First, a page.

It’s Official: The Netanyahu Era Is Over

Nehemia Shtrasler
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Then-Prime Minister Benjamin Netanyahu and then-Health Minister Yuli Edelstein visit an HMO clinic, February.
Nehemia Shtrasler

Yuli Edelstein did it, big-time. He said out loud what other senior Likud politicians have been whispering to journalists “not for attribution” – that former Prime Minister Benjamin Netanyahu has no chance of being able to form a government even after the next election. Edelstein broke the fear barrier. He demonstrated courage, distinguishing himself from the two cowards, Nir Barkat and Herod – also known as Yisrael Katz – who may be pretenders to the throne but keep stressing that they will only enter the party primary after Netanyahu deigns to step down. And Israelis appreciate courage.

In the last election Likud won 30 Knesset seats out of 120, nearly double that of its closest rival, but failed to form a government, which is unprecedented. The Knesset has 70 right-wing lawmakers but there is no Likud-right government – also unprecedented. Another precedent: Prime Minister Naftali Bennett’s party has only six Knesset seats, and the government is an impossible variety of right, left, centrist and Arab parties. The anger at and disgust with Netanyahu must be so great that they broke all the rules of the game.

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And not by chance. For years Bibi has specialized in humiliating everyone around him, culminating in failing to keep the rotation agreement with Benny Gantz. That was also the moment they all realized they were dealing with a crook who could not be taken at his word. Likud cabinet ministers were astounded to learn that Netanyahu was willing to sign a rotation deal with Bennett, Gideon Sa’ar and Gantz, but refused to give any of them, his own colleagues, the opportunity to form a government, which would have kept Likud in power.

Now he is finally paying for the humiliation, the lies, the broken agreements, for debasing his cabinet members and insulting his cronies. Party leaders will refuse to join him even if he promises them the entire kingdom. Avigdor Lieberman was the pioneer, when he refused to give him a majority in the April 2019 election. The Yisrael Beiteinu chairman has a long score to settle with Bibi, who hurt him politically and personally. Sa’ar won’t join him either. He, too, has had his fill of tricks and deceptions.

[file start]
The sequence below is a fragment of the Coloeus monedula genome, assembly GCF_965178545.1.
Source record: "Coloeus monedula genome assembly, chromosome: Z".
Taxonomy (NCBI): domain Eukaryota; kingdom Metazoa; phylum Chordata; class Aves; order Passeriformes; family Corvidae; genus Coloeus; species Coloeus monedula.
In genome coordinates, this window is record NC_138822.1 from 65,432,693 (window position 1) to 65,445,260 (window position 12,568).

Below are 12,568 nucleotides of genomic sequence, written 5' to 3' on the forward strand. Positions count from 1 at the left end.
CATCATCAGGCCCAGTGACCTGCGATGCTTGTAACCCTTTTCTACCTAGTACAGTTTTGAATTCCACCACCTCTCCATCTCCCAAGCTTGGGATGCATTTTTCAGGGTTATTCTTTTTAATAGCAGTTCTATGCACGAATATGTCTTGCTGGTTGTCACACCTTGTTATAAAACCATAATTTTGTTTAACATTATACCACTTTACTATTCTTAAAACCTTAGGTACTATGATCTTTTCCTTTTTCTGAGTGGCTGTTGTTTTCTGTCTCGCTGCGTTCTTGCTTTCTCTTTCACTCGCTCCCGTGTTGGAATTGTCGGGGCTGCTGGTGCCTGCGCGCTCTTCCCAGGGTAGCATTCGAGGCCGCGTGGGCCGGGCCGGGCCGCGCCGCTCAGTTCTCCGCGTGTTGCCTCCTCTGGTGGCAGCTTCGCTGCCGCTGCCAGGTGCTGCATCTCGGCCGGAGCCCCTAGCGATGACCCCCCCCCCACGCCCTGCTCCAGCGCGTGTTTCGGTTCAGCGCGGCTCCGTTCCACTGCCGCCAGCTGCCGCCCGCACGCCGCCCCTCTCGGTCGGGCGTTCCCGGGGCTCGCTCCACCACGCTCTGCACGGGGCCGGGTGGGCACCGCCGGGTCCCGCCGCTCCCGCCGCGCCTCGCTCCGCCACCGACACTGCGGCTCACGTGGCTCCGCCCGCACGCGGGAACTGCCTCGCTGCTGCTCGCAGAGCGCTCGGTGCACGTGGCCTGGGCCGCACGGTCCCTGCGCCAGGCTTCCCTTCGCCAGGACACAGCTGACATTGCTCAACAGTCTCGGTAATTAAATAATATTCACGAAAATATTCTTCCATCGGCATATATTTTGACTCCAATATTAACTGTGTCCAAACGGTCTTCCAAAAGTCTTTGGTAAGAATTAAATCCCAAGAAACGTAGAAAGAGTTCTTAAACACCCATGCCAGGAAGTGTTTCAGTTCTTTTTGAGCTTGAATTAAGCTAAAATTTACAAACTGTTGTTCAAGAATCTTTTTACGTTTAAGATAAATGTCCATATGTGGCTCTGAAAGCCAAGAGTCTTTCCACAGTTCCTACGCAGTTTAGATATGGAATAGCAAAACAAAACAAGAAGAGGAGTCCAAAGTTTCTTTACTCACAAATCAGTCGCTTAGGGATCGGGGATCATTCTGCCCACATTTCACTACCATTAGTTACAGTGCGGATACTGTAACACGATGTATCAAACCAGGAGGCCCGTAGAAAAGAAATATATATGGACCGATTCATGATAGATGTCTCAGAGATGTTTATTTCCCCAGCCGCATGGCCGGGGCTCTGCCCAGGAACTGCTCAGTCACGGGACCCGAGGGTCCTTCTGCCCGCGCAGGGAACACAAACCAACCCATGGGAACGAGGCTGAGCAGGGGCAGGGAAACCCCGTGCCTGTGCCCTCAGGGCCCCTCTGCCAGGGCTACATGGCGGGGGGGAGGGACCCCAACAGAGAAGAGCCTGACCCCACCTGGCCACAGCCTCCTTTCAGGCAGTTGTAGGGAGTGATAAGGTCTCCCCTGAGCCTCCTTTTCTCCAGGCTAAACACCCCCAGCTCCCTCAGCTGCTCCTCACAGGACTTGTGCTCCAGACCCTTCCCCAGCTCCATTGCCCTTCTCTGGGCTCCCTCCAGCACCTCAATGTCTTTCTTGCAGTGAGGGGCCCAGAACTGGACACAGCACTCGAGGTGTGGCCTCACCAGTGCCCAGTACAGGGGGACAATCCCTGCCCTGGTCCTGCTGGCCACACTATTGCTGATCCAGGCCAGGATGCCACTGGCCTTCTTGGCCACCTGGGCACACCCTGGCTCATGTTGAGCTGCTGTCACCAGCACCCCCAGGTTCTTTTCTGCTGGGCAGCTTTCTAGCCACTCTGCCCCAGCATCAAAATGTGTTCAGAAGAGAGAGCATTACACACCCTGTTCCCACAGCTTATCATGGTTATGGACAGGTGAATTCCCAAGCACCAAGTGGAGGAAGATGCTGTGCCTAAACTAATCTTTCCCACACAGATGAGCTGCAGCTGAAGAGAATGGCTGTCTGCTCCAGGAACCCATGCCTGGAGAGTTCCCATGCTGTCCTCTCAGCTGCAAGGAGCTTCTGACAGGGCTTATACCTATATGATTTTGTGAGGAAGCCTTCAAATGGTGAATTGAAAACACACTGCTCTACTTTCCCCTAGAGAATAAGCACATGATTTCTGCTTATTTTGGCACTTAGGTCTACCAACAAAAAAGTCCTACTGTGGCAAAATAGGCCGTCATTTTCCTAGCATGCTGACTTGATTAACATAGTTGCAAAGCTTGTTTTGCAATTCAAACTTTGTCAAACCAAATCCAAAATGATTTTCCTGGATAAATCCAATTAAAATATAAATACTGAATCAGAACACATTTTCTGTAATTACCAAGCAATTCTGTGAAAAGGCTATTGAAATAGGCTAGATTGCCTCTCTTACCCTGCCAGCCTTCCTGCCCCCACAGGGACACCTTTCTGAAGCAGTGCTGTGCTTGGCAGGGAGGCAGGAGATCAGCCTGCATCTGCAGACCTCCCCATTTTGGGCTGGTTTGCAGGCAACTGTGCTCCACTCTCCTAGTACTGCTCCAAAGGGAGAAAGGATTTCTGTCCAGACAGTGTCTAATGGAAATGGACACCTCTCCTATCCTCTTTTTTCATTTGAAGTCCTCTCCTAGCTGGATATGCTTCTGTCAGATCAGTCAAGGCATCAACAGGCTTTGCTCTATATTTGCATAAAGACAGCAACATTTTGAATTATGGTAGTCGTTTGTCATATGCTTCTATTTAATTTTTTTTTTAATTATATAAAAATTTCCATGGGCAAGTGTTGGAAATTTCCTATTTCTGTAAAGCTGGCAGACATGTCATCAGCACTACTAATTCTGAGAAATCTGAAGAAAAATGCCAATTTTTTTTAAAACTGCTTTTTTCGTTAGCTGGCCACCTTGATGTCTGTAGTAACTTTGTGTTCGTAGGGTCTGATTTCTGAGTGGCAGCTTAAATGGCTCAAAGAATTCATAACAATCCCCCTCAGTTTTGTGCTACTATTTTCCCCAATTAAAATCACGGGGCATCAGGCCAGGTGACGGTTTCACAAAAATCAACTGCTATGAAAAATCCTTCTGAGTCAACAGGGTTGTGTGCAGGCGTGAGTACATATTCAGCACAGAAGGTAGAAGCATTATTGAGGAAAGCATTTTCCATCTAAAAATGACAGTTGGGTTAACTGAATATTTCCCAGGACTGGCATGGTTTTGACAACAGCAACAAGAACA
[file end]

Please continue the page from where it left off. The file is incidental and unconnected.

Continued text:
Bibi lied to Bennett, then insulted him. Bennett knows Bibi would break any agreement he signs with him. An honest man doesn’t stand a chance against a crook. Bibi fired Yair Lapid in disgrace and humiliated him at every opportunity. He made dust and ashes out of Gantz. Even now Netanyahu can’t resist and occasionally attacks him in public while at the same time sending him envoys to persuade him to join his ranks. It’s in his nature. Bibi can’t do otherwise. He’s like the scorpion in the fable, who stings the frog that is carrying it across the river, dooming them both. He just can’t help it.

Likud members also know that Netanyahu wants to return to power not in order to help the country. He has an entirely different goal in mind. He wants to return so that he can stop the legal proceedings against him and avoid prison. The only way to do that is to become prime minister again and replace the attorney general. Bibi will never leave voluntarily. It will only happen if he loses the primary, and the countdown has already begun.

The turning point will come on November 11, when the Knesset passes the 2022 state budget. That will be the moment when Likud’s senior politicians realize that they will remain in the opposition for at least another year and a quarter. They know that after the budget is approved it will take a majority in the Knesset, 61 MKs, to bring down the government, and that won’t happen.

So after the budget passes, the bitterness and anger will grow in Likud’s former ministers, who cannot get used to the back benches. They, too, have seen the Channel 12 News poll saying a Netanyahu-led Likud cannot form a government. That will lead to a rebellion in the party and to an unequivocal demand for a primary – which Netanyahu will lose.

And Edelstein? He’s already entered the history books. He will go down as the one who knocked the first brick from the wall.

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